408 F3d 917 United States v. W Schmeilski
408 F.3d 917
UNITED STATES of America, Plaintiff-Appellee,
Kevin W. SCHMEILSKI, Defendant-Appellant.
United States Court of Appeals, Seventh Circuit.
Argued December 7, 2004.
Decided May 25, 2005.
Thomas A. Keith (argued), Office of the United States Attorney, Peoria, IL, for Plaintiff-Appellee.
George F. Taseff (argued), Office of the Federal Public Defender, Peoria, IL, for Defendant-Appellant.
Before BAUER, MANION, and WILLIAMS, Circuit Judges.
WILLIAMS, Circuit Judge.
Kevin Schmeilski appeals the sentence he received after pleading guilty to unlawful production of child pornography, unlawful possession of child pornography and criminal forfeiture. We reject his argument that the application of both U.S.S.G. §§ 2G2.1(c)(1) and 4B1.5 to his sentence constitutes impermissible double counting. In light of the Supreme Court's decision in United States v. Booker, ___ U.S. ___, 125 S.Ct. 738, 160 L.Ed.2d 621 (2005), however, we order a limited remand regarding his sentence in accordance with the procedure set forth in United States v. Paladino, 401 F.3d 471 (7th Cir.2005).
After receiving a digital camera on Christmas day in 2001, Kevin Schmeilski began to produce pornographic images of his three stepdaughters who were 12, 14, and 15 years old. Schmeilski took pictures of his stepdaughters engaging in explicit sexual conduct, and, on other occasions, had one of his stepdaughters take pornographic images of him while he engaged in sexual activities with another stepdaughter. When law enforcement officials later seized Schmeilski's computer, they found explicit images of his stepdaughters in addition to approximately 1500 visual images or videos of child pornography that Schmeilski had downloaded from the internet.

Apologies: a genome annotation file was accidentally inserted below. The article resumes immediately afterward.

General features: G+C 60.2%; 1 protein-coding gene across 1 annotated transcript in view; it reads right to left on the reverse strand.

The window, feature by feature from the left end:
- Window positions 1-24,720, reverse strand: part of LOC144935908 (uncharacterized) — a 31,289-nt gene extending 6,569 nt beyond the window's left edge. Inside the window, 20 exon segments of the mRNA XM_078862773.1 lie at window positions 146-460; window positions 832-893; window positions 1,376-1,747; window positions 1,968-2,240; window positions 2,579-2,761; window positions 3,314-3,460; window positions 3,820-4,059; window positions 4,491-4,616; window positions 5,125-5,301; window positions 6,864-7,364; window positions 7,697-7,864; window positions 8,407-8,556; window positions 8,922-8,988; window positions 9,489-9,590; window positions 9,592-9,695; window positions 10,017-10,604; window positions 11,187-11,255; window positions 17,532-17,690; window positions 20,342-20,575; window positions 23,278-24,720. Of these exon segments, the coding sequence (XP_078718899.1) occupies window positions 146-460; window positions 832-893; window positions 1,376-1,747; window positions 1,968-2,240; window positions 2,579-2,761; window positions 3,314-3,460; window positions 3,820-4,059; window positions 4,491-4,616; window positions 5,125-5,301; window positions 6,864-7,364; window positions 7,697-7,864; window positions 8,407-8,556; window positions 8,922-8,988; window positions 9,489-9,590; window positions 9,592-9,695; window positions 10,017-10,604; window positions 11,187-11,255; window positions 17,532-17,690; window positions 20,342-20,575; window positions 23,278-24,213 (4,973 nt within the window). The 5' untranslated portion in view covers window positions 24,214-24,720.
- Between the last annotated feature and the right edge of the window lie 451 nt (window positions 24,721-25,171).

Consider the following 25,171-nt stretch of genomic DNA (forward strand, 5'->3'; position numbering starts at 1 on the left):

Schmeilski pled guilty to production of child pornography, in violation of 18 U.S.C. § 2251(b), possession of child pornography, in violation of 18 U.S.C. § 2252A(a)(5)(B), and criminal forfeiture, in violation of 18 U.S.C. § 2253. In calculating Schmeilski's sentence under the then-mandatory United States Sentencing Guidelines, the sentencing judge imposed a multiple count adjustment because there were three minor victims. See U.S.S.G. § 2G2.1(c)(1).1 This adjustment resulted in a three-level increase to his offense level. See U.S.S.G. §§ 2G2.1(c)(1); 3D1.4. Among other adjustments, the sentencing judge also imposed a five-level increase to Schmeilski's offense level pursuant to U.S.S.G. § 4B1.5(b)(1) for engaging in a pattern of prohibited sexual activity. Schmeilski objected to the application of both U.S.S.G. §§ 2G2.1(c)(1) and 4B1.5, contending the application of both provisions constituted impermissible double counting. The sentencing judge rejected this argument. Schmeilski was sentenced to serve 213 months in prison for production of child pornography and 60 months for possession of child pornography, both sentences to run concurrently. Schmeilski now appeals.
A. Double counting
Schmeilski contends that the five-level increase to his sentence pursuant to U.S.S.G. § 4B1.5 impermissibly double counts conduct already accounted for in the three level adjustment he received pursuant to § 2G2.1(c)(1). We review de novo whether the district court's application of the Sentencing Guidelines amounts to impermissible double counting. United States v. Vivit, 214 F.3d 908, 924 (7th Cir.2000).
Improper double counting occurs "when a district court imposes two or more upward adjustments within the same guidelines range, when both are premised on the same conduct." United States v. Haines, 32 F.3d 290, 293 (7th Cir.1994). That is, the same conduct cannot be described in two different ways to justify two different enhancements when each leads to a separate upward adjustment. United States v. Parolin, 239 F.3d 922, 929 (7th Cir.2001); United States v. White, 222 F.3d 363, 375-76 (7th Cir.2000). In addition, although premising multiple enhancements on "identical facts" constitutes impermissible double counting, United States v. Szakacs, 212 F.3d 344, 353 (7th Cir. 2000), the presence of some overlap in the factual basis for two or more upward adjustments does not automatically qualify as double counting. Parolin, 239 F.3d at 929 (citing Haines, 32 F.3d at 293). When two enhancements address distinct aspects of the defendant's conduct, the application of both does not constitute double counting. United States v. Myers, 355 F.3d 1040, 1044 (7th Cir.2004); White, 222 F.3d at 376; United States v. Lanzotti, 205 F.3d 951, 957 (7th Cir.2000).